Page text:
By 1:45 I was joined by another volunteer named Nathan who had spent the morning going door-to-door collecting signatures.  Shortly after Nathan’s arrival a delightful young lady named Angie pulled into the location.  Angie had been with a group of volunteers collecting petitions that morning in the neighboring town of Bristol.  The “drive-through” location in Bristol was a gas station at the intersection Hwy C and Hwy 45 and was beset by 20 union agitators.

 

The union thugs were following the agitator’s handbook by the letter.  They were blocking the recall signs, attempting to keep people away from the property, yelling insults and intimidating those brave souls who breached their lines to sign the petition.  Angie told me that a number of the union thugs were talking pictures of vehicles and their drivers who came in to sign the petition and were yelling that they would post them on their web-site so everybody would know who they were.  Among the agitators were two young girls around 6 or 7 years-old who were yelling “you are bad people, you are mean.”  Angie was disturbed that such young children were being taught the politics of hate by their parents, a sad commentary on the tactics of the public sector unions.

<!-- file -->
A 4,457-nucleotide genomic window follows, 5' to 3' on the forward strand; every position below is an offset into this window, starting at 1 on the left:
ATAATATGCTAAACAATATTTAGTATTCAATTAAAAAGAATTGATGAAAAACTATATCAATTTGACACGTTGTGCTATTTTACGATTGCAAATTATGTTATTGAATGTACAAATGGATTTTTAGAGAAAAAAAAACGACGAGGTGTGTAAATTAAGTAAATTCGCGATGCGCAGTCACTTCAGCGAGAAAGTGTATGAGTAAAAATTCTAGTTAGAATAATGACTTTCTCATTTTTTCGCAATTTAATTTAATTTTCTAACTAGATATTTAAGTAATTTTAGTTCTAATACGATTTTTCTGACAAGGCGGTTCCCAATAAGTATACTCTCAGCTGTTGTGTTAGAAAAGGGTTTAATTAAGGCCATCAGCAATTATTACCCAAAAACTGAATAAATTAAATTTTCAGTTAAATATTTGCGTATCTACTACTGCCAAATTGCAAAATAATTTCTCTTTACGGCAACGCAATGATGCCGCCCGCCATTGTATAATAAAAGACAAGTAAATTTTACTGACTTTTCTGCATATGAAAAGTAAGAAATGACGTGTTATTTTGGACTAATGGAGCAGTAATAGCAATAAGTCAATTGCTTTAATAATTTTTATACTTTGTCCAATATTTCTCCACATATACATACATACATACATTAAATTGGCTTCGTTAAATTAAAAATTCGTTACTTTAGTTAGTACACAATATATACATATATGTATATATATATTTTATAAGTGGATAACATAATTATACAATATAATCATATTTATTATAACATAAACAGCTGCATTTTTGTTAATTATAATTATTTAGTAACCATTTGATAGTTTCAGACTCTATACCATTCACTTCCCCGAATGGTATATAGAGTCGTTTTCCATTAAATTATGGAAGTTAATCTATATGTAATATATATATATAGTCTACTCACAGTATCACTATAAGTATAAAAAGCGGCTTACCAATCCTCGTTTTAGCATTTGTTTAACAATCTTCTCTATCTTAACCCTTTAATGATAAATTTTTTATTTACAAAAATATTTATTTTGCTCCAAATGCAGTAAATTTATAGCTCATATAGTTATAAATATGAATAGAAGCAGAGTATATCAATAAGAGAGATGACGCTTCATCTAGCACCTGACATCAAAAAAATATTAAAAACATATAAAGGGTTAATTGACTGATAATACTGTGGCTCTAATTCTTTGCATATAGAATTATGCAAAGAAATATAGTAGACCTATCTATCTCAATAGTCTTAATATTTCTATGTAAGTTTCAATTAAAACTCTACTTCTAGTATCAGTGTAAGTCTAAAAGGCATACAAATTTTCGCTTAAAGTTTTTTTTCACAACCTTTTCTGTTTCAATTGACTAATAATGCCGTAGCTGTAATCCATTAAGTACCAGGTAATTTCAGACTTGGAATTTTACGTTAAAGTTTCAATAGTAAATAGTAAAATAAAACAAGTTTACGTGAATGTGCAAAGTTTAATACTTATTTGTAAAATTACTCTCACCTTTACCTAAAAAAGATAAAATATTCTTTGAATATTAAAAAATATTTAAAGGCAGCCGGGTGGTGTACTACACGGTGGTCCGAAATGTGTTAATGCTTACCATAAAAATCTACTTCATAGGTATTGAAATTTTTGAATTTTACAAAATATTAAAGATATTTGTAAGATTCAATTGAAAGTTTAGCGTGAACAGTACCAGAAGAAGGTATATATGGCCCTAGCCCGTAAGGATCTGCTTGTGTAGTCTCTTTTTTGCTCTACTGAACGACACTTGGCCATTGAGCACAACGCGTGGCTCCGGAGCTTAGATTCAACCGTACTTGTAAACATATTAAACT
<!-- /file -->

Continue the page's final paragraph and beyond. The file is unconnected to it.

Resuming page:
Eventually the gas station manager was compelled to call the police due to the increasing levels of intimidation from the union mob.  The threats to the business and its customers had become too great and the fear of union reprisals for their participation in the free exercise of the democratic process forced an early closure of the petition event.  On the positive side, many good people made a point to thank the station manager and pledge to patronize the business on a regular basis.

 

The remainder of our shift ran smoothly with a good number of supporters joining us to sign the recall petition and thank us for our effort.  Our friend Angie come back a little while later to check on us, just in case the union mob showed up and we needed her help!  

 

While driving home, I couldn’t help but feel energized by the day’s events.  Once again I was honored to have met and worked with so many Patriotic Americans like Dan, Nathan, Frank, Stan, Angie and all of those who shared their good will and support for the cause. 

 

March 21, 2011

 

paboehmke@yahoo.com